From the Director
When I pitched the idea of IF Maitland to the Hunter Writers Centre’s Director almost four years ago I had no idea what the ramifications for the future would be.
The idea had been born out of concern that I’d witnessed so much history die with those who had lived it, feeling heartbroken that they’d never recorded their stories. A few years prior, I’d had my first experiences of self-publishing and, despite some initial missteps, had been amazed by how straightforward the process is in the 21st Century (albeit coming from a professional creative background where I was familiar with much of the software involved in the process). Print On Demand (POD) technology empowers authors so they are no longer at the behest of mainstream publishers, nor do they need be at the mercy of the more unscrupulous of the vanity publishers. The same innovations that have led to the advent of POD have also enabled far more independent publishers to emerge, increasing the options for those whose work may be a bit too esoteric for mainstream publishers, but feel uncomfortable with developing their own imprint and lunging into the self-publishing experience on their own. This is particularly evident in the poetry community, as evidenced with the amazing works produced by publishers such as Puncher and Wattmann and Flying Islands, both part of yet another extraordinary poetry component of the festival, curated by co-director, Gillian Swain.
Last year we expanded to include visual arts and performance arts, in recognition that they too are legitimate forms of telling your story, the fundamental theme that drives the festival.
In addition to the traditional writers panels, book launches and writers workshops, we now also feature art displays, artist talks, visual art workshops, theatrical performances and even a feature film. It has blossomed into a true arts festival that far exceeds the scope of my original vision.
The very nature of the festival has been almost like a beacon to the world’s largest distributor of POD, IngramSpark, and we’re pleased have their ongoing support again this year. We’ve been lucky that this has been the case with all our major sponsors to date, Hunter Writers Centre and Maitland City Council having also been with us from the start. When the Mutual Bank came on board last year, they made it clear they intended to be with us for the long haul, helping to create a sense of certainty when planning ahead. And in 2022, we’ve also had the good fortune to receive the generous support of Galloway Family Law, whose contribution came at a time that was critical in determining whether or not this year’s festival would be viable.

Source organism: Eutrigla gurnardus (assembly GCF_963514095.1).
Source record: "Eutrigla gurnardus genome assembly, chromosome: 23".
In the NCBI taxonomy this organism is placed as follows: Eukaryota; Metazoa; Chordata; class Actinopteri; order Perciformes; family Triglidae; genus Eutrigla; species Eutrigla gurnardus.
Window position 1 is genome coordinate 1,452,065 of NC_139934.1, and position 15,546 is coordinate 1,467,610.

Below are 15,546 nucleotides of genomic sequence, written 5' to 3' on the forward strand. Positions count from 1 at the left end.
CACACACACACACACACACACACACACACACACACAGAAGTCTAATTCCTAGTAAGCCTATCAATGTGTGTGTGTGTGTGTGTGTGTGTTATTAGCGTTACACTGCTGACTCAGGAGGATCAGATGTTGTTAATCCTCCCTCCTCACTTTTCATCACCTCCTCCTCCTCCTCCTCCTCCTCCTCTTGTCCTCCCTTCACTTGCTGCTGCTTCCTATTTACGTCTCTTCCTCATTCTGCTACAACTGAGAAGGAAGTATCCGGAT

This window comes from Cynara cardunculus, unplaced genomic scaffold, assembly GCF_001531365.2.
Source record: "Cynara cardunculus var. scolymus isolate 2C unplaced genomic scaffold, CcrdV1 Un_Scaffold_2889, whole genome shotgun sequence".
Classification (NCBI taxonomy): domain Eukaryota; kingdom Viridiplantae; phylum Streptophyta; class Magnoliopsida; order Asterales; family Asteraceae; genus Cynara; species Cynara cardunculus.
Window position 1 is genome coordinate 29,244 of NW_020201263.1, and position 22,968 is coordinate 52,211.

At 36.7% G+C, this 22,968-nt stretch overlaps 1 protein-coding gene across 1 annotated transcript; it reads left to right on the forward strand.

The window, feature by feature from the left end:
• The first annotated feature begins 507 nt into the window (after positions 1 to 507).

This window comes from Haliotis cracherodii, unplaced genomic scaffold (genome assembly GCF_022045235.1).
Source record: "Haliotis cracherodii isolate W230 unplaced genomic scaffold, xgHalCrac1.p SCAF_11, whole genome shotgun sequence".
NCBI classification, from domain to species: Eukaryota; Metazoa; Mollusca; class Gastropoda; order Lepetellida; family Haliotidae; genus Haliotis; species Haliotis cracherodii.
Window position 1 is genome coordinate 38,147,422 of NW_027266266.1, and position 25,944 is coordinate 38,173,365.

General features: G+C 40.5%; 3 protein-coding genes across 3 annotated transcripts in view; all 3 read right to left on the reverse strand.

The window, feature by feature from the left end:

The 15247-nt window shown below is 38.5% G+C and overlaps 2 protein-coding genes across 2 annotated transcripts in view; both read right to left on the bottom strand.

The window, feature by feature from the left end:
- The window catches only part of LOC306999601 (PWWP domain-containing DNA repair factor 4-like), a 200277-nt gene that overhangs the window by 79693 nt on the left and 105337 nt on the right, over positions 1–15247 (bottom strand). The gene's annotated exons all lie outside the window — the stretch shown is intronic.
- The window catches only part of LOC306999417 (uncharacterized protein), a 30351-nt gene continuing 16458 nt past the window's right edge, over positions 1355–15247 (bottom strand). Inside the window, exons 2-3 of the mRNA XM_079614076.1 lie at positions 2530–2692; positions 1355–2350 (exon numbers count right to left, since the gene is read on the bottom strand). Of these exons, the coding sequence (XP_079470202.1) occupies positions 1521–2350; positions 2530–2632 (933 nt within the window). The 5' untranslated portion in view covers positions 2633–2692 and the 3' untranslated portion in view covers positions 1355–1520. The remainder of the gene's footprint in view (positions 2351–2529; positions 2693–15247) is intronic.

Of course, sponsorship comes in many guises and forms. The incredible support of our two major venues, Studio Amsterdam and Sun Street Studios, cannot be overstated, nor the generosity of Hunter Valley Writers in the donation of their space for multiple workshops over two weekends. The degree to which all these venues have accommodated our needs is astounding. But there’s many more venues involved. For the past two years we’ve also played host to the shopfront exhibition in the Levee, where small businesses donate their shopfronts to artists to display their works over the two weeks of the festival. On behalf of the committee, I extend my gratitude to all our sponsors, big and small. But most of all, I’d like to thank each and every person who has ever shown an interest in attending, lodged an expression of interest, or even just visited this site.
I sincerely believe we’ve created our best ever festival program and hope you enjoy the extraordinary array of discussions, workshops, performances and so much more that this year’s festival has to offer.
Most of all, I hope you leave this year’s festival feeling motivated and empowered to tell your story.
IF Maitland 2022 is made possible by the generous support of our sponsors